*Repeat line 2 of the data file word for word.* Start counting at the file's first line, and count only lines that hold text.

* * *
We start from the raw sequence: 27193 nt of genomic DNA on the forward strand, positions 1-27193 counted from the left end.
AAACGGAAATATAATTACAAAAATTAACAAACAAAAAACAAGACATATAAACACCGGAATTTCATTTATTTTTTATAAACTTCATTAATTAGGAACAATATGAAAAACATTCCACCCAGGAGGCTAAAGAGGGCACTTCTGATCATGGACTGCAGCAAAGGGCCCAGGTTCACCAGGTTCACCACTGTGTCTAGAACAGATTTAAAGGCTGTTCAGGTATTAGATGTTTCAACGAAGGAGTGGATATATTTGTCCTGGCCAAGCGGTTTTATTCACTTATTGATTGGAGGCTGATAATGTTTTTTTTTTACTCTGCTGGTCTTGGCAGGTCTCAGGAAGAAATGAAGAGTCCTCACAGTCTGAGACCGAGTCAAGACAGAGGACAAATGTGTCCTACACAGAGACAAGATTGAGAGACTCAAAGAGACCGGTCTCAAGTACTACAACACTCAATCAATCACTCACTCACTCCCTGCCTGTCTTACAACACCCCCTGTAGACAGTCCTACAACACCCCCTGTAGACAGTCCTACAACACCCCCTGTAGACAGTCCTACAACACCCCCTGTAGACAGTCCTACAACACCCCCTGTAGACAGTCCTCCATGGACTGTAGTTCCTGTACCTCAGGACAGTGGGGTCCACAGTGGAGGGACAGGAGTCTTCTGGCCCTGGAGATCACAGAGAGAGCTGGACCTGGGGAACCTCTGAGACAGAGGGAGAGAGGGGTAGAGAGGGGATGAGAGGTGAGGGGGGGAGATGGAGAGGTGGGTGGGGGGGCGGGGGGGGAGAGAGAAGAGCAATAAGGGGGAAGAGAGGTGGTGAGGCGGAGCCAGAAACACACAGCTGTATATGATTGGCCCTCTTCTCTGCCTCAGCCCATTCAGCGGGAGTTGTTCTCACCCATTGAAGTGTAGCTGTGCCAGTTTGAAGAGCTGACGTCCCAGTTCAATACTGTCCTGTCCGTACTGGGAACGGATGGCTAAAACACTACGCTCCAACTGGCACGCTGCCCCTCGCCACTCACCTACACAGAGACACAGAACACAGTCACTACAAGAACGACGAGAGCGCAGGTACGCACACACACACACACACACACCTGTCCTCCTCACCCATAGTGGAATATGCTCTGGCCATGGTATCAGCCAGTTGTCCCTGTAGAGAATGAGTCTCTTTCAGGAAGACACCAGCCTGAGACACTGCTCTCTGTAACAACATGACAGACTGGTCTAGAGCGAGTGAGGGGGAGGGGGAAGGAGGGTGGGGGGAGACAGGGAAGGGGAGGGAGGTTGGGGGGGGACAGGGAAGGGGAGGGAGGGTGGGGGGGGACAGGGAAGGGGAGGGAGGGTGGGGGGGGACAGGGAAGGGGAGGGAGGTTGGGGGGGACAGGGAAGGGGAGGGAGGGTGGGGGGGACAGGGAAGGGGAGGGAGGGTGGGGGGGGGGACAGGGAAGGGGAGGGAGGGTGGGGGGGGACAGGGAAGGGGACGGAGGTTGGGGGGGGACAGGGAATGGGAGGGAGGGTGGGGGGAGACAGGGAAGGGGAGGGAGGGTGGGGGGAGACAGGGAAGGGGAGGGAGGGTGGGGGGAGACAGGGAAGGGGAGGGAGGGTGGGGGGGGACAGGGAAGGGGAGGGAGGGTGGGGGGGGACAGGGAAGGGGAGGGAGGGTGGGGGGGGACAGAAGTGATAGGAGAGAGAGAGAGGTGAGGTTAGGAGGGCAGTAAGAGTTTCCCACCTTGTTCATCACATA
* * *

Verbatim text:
AAACGGAAATATAATTACAAAAATTAACAAACAAAAAACAAGACATATAAACACCGGAATTTCATTTATTTTTTATAAACTTCATTAATTAGGAACAATATGAAAAACATTCCACCCAGGAGGCTAAAGAGGGCACTTCTGATCATGGACTGCAGCAAAGGGCCCAGGTTCACCAGGTTCACCACTGTGTCTAGAACAGATTTAAAGGCTGTTCAGGTATTAGATGTTTCAACGAAGGAGTGGATATATTTGTCCTGGCCAAGCGGTTTTATTCACTTATTGATTGGAGGCTGATAATGTTTTTTTTTTACTCTGCTGGTCTTGGCAGGTCTCAGGAAGAAATGAAGAGTCCTCACAGTCTGAGACCGAGTCAAGACAGAGGACAAATGTGTCCTACACAGAGACAAGATTGAGAGACTCAAAGAGACCGGTCTCAAGTACTACAACACTCAATCAATCACTCACTCACTCCCTGCCTGTCTTACAACACCCCCTGTAGACAGTCCTACAACACCCCCTGTAGACAGTCCTACAACACCCCCTGTAGACAGTCCTACAACACCCCCTGTAGACAGTCCTACAACACCCCCTGTAGACAGTCCTCCATGGACTGTAGTTCCTGTACCTCAGGACAGTGGGGTCCACAGTGGAGGGACAGGAGTCTTCTGGCCCTGGAGATCACAGAGAGAGCTGGACCTGGGGAACCTCTGAGACAGAGGGAGAGAGGGGTAGAGAGGGGATGAGAGGTGAGGGGGGGAGATGGAGAGGTGGGTGGGGGGGCGGGGGGGGAGAGAGAAGAGCAATAAGGGGGAAGAGAGGTGGTGAGGCGGAGCCAGAAACACACAGCTGTATATGATTGGCCCTCTTCTCTGCCTCAGCCCATTCAGCGGGAGTTGTTCTCACCCATTGAAGTGTAGCTGTGCCAGTTTGAAGAGCTGACGTCCCAGTTCAATACTGTCCTGTCCGTACTGGGAACGGATGGCTAAAACACTACGCTCCAACTGGCACGCTGCCCCTCGCCACTCACCTACACAGAGACACAGAACACAGTCACTACAAGAACGACGAGAGCGCAGGTACGCACACACACACACACACACACCTGTCCTCCTCACCCATAGTGGAATATGCTCTGGCCATGGTATCAGCCAGTTGTCCCTGTAGAGAATGAGTCTCTTTCAGGAAGACACCAGCCTGAGACACTGCTCTCTGTAACAACATGACAGACTGGTCTAGAGCGAGTGAGGGGGAGGGGGAAGGAGGGTGGGGGGAGACAGGGAAGGGGAGGGAGGTTGGGGGGGGACAGGGAAGGGGAGGGAGGGTGGGGGGGGACAGGGAAGGGGAGGGAGGGTGGGGGGGGACAGGGAAGGGGAGGGAGGTTGGGGGGGACAGGGAAGGGGAGGGAGGGTGGGGGGGACAGGGAAGGGGAGGGAGGGTGGGGGGGGGGACAGGGAAGGGGAGGGAGGGTGGGGGGGGACAGGGAAGGGGACGGAGGTTGGGGGGGGACAGGGAATGGGAGGGAGGGTGGGGGGAGACAGGGAAGGGGAGGGAGGGTGGGGGGAGACAGGGAAGGGGAGGGAGGGTGGGGGGAGACAGGGAAGGGGAGGGAGGGTGGGGGGGGACAGGGAAGGGGAGGGAGGGTGGGGGGGGACAGGGAAGGGGAGGGAGGGTGGGGGGGGACAGAAGTGATAGGAGAGAGAGAGAGGTGAGGTTAGGAGGGCAGTAAGAGTTTCCCACCTTGTTCATCACATA